Why Canadian dispensaries are afraid to call the cops when they get robbed
Earlier this month, two masked men walked into a dispensary in Ontario, assaulted one of the employees, and made off with merchandise and cash.
Photo courtesy of CBC News
Earlier this month, two masked men walked into a dispensary in Ontario, Canada, assaulted one of the employees, and made off with merchandise and cash. Shortly thereafter, former dispensary owner and cannabis advocate Britney Guerra sent out a media release encouraging dispensaries who had been robbed to inform police.
She knew there were plenty of robberies going unreported, but the problem was even bigger than she suspected, reports The Hamilton Spectator. Within 48 hours, Guerra got calls from four different Hamilton, Ontario dispensary owners who told her they’d been robbed in the past month alone. She said criminals are banking on dispensary owners’ fears.
“They’re getting away with it,” Guerra said. “This is a serious issue.”
Dispensary workers, due to the iffy legal nature of unlicensed dispensaries, have been reluctant to call the cops, reports CBC. As a result, robberies are increasing at Canadian dispensaries, according to Guerra.
“While there is no guarantee that cops won’t seize product, it is much more important to get these violent criminals off the streets,” said Guerra. “If you fail to call 911, this will continue, and someone may get seriously hurt or killed. No amount of product is worth someone’s life.”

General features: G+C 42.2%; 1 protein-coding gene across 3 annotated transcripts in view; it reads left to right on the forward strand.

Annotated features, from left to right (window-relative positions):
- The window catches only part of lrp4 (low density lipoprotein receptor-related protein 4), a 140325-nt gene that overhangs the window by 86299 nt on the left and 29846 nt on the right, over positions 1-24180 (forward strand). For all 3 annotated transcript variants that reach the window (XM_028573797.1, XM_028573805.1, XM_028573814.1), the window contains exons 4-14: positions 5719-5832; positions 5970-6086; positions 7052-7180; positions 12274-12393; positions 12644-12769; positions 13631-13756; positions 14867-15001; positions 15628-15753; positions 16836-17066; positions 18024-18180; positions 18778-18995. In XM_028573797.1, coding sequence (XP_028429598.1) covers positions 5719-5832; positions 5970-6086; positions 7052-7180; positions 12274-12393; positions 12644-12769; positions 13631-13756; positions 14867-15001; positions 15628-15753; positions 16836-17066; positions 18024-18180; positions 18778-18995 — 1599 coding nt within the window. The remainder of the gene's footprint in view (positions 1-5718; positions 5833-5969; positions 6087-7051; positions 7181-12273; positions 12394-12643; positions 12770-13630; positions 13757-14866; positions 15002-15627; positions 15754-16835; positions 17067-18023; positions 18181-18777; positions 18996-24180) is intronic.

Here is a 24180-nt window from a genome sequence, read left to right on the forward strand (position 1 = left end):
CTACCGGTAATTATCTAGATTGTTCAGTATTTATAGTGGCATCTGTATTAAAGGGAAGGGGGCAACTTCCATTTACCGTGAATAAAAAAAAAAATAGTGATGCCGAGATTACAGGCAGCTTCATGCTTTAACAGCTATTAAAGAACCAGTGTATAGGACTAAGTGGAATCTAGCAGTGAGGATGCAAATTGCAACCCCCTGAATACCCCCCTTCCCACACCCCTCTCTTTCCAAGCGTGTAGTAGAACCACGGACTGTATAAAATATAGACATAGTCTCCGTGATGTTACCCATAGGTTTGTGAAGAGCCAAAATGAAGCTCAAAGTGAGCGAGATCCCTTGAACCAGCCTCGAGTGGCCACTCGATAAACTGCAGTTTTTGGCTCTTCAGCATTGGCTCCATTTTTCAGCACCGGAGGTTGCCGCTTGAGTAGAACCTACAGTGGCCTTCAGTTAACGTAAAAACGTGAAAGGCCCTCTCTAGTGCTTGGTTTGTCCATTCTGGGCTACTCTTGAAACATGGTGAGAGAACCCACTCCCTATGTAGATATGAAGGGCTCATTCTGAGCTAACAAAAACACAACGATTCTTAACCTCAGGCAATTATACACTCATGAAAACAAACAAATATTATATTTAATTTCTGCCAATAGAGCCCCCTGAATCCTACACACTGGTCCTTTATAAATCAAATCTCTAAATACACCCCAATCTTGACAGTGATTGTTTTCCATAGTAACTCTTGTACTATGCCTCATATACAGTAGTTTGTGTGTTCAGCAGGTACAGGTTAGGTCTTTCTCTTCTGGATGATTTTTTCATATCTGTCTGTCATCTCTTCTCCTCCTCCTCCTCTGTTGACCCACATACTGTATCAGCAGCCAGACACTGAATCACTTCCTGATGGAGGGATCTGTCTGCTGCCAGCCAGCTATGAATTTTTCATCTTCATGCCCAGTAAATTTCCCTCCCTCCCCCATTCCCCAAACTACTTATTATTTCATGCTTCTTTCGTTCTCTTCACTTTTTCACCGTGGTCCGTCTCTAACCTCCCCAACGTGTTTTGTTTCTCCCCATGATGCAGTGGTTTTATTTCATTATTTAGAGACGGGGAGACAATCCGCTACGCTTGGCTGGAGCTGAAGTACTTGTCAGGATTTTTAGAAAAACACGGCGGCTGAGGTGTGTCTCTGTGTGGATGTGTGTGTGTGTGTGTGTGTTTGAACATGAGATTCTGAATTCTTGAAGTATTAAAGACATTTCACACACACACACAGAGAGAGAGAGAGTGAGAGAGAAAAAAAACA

Cannabis possession will become legal in Canada by July, but police say until then, they’ll continue enforcing existing laws. More than 50,000 cannabis-related arrests were made in Canada in 2016 alone. Late last year, even the city council of Hamilton urged that police crackdown on dispensaries. Hamilton cops have executed 15 drug search warrants at dispensaries in the last two years. They’ve also issued 27 zoning charges, 12 business licensing violation notices, seven bylaw violation notices and four property standards orders, according to the latest official report.
“The Hamilton Police Service will continue to investigate all allegations of criminal activity, including the sale and trafficking of marijuana from dispensaries,” a police press release stated earlier this week.
Investigative Services Supt. Ryan Diodati reaffirmed this position saying if the cops are called to a dispensary robbery and there are “illegal drugs” there, they will hold the scene for a warrant. He said he remembered one robbery scene where dispensary staff wouldn’t even let police in at first. They eventually relented.
“The first concern is the increase in illegal drug trafficking in storefronts,” Diodati said. “I can’t stress enough that all of these dispensaries are illegal.”
Hamilton police have officially had six dispensary robberies reported since last April. That number includes five in 2017, and the Blue Ox Dispensary robbery earlier this year. Arrests have been made in four of last year’s robberies.
But police know robberies are going unreported, and that is cause for concern, said Investigative Services Supt. Ryan Diodati. “We can’t do our job properly if we’re not made aware of these types of crimes,” he said. “Any robbery and any shooting, just one, is a concern … any time you introduce firearms into the equation it’s concerning for us.”
“We can’t just put it into any closet in our police facility,” a superintendent said.
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